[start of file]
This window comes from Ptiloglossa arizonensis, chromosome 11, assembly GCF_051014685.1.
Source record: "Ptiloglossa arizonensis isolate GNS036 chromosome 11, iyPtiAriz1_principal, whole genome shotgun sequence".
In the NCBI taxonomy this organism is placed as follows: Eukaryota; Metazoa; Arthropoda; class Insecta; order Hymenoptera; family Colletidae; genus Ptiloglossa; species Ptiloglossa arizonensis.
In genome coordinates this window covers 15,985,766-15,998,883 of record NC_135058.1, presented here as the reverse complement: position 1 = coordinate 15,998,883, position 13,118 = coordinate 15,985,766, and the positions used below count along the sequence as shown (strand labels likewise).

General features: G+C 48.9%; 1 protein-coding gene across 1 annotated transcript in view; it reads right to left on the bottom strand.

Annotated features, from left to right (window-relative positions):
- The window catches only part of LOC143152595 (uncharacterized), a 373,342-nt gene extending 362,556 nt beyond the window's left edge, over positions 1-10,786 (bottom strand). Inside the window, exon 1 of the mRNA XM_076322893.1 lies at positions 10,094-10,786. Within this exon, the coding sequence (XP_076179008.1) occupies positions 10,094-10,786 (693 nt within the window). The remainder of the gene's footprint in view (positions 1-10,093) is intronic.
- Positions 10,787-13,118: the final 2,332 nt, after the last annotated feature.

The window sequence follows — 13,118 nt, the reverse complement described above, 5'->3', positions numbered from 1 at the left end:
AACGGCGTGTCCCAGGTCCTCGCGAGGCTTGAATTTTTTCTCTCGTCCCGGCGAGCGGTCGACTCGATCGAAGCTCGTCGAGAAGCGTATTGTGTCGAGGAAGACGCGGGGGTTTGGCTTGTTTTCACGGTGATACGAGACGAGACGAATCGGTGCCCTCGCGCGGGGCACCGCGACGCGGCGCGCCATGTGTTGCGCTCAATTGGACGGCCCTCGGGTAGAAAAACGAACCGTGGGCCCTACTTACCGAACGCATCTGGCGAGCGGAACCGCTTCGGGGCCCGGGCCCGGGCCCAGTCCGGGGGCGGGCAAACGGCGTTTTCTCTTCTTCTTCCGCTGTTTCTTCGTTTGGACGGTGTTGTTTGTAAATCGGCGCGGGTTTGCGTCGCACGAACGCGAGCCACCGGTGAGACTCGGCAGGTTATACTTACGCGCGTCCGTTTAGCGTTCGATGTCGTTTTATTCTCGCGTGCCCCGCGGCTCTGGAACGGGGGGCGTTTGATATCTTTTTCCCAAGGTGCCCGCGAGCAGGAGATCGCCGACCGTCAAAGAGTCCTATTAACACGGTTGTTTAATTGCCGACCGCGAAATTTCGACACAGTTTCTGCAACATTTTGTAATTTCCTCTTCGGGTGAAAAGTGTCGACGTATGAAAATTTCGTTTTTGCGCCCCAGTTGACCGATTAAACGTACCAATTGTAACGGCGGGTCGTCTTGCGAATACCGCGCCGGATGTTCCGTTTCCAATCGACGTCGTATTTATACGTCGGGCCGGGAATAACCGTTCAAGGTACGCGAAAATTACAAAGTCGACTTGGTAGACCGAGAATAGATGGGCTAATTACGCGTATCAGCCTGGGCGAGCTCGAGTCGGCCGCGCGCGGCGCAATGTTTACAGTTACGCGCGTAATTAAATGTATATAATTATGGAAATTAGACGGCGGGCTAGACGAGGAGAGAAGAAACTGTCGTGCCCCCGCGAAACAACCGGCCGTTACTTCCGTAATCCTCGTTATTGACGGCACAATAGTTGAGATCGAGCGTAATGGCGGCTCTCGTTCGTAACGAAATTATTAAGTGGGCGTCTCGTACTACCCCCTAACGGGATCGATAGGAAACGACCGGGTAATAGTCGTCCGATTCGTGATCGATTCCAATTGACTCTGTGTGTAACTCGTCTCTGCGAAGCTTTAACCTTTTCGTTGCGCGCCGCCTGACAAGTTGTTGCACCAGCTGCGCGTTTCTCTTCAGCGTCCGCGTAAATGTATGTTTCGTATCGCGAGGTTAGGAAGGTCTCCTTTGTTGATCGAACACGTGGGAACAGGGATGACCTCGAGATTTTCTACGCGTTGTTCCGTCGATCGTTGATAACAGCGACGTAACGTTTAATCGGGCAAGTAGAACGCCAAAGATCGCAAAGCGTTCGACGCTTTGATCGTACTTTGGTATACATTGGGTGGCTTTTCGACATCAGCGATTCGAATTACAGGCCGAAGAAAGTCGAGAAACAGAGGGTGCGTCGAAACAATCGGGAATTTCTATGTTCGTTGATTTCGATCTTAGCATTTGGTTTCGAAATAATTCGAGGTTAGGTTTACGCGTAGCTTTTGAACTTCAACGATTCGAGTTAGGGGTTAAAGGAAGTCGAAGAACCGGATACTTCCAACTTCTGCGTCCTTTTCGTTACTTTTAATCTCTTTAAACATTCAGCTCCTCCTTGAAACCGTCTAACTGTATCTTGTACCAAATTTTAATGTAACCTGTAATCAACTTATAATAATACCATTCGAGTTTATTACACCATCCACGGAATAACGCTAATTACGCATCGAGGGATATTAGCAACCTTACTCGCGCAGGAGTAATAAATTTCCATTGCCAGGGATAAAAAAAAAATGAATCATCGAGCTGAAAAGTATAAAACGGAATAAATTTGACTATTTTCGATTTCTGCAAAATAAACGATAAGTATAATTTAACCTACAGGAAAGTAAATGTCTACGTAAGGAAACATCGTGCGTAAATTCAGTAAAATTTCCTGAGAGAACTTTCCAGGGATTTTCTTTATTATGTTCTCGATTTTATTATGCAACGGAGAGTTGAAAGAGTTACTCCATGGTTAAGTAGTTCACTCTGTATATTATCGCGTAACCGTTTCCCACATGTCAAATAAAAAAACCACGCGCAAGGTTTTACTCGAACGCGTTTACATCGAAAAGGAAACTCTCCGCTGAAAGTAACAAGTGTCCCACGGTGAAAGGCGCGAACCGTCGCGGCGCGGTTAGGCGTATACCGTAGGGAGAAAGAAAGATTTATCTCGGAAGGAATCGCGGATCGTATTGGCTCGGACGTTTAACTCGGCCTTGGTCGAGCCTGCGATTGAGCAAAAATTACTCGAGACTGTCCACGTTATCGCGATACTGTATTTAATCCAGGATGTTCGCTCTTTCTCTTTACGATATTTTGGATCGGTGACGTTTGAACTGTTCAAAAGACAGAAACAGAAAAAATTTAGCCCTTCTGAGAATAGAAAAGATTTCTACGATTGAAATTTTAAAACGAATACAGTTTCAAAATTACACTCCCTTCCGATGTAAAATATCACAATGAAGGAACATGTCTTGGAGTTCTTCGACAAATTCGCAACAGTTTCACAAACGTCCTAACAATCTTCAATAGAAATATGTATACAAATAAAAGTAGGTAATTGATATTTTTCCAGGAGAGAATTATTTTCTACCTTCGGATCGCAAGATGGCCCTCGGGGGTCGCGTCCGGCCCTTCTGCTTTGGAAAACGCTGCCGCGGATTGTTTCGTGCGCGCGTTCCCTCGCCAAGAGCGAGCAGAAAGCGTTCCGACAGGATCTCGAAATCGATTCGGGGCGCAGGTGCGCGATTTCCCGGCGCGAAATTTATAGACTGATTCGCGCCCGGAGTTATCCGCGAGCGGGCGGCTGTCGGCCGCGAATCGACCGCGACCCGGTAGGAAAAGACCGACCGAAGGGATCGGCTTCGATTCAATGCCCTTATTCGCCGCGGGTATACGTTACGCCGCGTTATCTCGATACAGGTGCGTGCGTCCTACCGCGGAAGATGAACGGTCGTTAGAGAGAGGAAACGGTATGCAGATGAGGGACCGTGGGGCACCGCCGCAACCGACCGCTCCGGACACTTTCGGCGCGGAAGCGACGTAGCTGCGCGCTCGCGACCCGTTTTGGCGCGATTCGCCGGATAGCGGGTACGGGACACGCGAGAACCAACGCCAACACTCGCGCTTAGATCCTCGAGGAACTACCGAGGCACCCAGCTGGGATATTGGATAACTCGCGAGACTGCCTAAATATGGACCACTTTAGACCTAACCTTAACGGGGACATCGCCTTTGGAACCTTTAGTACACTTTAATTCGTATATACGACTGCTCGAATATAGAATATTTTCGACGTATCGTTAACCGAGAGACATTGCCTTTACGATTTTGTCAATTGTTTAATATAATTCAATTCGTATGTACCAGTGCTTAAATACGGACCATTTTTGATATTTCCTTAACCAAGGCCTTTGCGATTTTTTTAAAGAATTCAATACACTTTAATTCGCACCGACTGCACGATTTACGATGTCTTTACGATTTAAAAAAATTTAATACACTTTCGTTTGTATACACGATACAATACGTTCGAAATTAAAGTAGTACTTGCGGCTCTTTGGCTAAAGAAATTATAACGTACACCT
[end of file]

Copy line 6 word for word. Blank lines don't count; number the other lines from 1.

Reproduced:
Annotated features, from left to right (window-relative positions):